There was one scene in particular that struck a chord with me, one I can't go into details about because it would be too much of a spoiler. What I can say, however, is that Kit runs into her boss in an unlikely place, and it comes to light that her boss is 35 years old. It hit me at that moment how much younger Kit and Margo were than I am, and why I might not so easily be able to relate to them. Even so, we are not all that different. I think many of us can relate to feeling stuck, wanting purpose and new direction in life, and to be more sure of ourselves.
I am not sure Broad Street is really my type of book, when all is said and done. I got something out of it in the end, but it took me a while to get there. I do think that Christine Weiser has a promising career ahead of her as an author, and from what I have heard of the book she currently is working on (a mystery), it sounds like it will be a good one. I think this was more a case of the book not matching the reader. The author is well worth checking out if you are drawn to these types of stories.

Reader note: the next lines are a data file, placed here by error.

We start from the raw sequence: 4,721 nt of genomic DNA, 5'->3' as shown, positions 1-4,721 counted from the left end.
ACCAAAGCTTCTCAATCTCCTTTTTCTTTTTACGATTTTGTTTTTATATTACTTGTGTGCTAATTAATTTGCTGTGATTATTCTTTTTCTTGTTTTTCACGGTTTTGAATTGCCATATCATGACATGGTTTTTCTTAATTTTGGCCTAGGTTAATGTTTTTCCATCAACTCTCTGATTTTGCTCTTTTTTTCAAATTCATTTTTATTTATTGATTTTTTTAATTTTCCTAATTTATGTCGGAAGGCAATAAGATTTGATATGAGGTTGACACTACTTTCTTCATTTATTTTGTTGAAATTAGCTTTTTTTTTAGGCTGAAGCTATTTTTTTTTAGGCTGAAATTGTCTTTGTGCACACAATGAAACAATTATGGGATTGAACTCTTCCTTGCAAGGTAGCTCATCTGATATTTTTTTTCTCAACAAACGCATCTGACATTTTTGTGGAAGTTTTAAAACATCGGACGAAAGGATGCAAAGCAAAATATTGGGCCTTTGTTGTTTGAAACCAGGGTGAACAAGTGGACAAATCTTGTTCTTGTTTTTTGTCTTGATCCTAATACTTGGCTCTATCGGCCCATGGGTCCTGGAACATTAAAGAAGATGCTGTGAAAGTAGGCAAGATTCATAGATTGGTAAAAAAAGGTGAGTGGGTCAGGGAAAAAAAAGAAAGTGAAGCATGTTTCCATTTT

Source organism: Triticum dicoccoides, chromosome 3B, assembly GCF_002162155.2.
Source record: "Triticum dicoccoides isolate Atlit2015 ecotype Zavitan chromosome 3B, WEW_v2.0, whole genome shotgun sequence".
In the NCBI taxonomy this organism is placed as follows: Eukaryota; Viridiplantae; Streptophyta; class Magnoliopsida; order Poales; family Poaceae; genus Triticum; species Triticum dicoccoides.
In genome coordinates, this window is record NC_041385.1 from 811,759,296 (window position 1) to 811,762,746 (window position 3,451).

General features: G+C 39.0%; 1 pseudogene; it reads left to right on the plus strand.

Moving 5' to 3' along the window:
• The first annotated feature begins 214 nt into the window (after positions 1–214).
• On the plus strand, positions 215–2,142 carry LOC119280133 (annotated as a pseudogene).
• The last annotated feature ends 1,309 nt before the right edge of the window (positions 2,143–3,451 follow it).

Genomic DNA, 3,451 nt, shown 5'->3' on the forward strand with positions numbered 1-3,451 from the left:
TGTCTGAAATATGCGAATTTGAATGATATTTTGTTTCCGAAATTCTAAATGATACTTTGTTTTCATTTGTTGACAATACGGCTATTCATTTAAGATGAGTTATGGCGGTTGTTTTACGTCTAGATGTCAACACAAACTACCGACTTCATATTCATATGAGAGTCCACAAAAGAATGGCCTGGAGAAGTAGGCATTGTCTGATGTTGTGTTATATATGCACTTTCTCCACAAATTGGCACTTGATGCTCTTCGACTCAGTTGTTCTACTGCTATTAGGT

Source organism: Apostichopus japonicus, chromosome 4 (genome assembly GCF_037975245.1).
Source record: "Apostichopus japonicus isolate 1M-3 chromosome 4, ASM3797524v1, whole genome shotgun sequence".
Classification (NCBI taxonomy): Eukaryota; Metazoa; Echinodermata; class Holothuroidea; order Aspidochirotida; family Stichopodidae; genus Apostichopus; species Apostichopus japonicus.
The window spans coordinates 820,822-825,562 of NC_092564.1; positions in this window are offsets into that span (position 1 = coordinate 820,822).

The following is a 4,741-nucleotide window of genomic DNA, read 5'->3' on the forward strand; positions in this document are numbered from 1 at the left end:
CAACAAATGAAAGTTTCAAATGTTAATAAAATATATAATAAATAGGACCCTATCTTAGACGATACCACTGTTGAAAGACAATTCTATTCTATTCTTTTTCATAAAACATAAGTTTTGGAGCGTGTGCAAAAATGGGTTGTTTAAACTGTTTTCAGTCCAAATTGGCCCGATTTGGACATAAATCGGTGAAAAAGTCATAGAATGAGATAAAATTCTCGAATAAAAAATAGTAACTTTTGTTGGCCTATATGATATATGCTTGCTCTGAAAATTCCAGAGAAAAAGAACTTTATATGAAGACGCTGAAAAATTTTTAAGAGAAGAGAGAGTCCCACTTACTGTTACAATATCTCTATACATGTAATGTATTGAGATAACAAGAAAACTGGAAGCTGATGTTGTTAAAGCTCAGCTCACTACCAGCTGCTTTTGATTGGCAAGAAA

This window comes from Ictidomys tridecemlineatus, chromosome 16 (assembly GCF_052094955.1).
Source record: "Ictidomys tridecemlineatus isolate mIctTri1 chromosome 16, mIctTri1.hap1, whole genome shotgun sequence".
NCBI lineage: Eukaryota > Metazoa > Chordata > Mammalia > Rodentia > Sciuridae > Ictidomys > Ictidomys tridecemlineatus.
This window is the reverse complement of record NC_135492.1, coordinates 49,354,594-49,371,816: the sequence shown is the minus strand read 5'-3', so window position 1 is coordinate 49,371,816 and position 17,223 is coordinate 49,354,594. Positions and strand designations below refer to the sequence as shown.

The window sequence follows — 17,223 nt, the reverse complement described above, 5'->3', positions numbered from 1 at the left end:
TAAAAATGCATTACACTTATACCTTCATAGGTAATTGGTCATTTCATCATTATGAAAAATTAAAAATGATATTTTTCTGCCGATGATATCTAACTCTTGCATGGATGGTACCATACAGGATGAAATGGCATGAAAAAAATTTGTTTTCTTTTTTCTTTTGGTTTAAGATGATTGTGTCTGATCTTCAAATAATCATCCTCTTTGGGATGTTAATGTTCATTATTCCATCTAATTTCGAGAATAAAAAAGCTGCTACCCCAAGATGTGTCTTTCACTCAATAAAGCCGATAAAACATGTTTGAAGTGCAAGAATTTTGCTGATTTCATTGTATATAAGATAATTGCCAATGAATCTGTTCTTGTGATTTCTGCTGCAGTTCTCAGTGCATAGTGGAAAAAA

For another take on the book, stop by Peeking Between the Pages.
Challenge Commitment Fulfilled: ARC Challenge, New Authors Challenge, TBR Challenge
Miscellaneous: I often will read the discussion questions at the end of a book and while some I may ponder, more often I don’t bother to spend much time thinking up answers. Call me lazy if you want, but the truth is the questions don’t always seem relevant to my own reading of the book. In the case of Broad Street, however, I actually found the discussion questions quite useful and enlightening--enlightening in the sense that they brought up relevant points which helped me process what I had read and how I felt about the book and the characters. In a way, I think the discussion questions helped me appreciate the book more.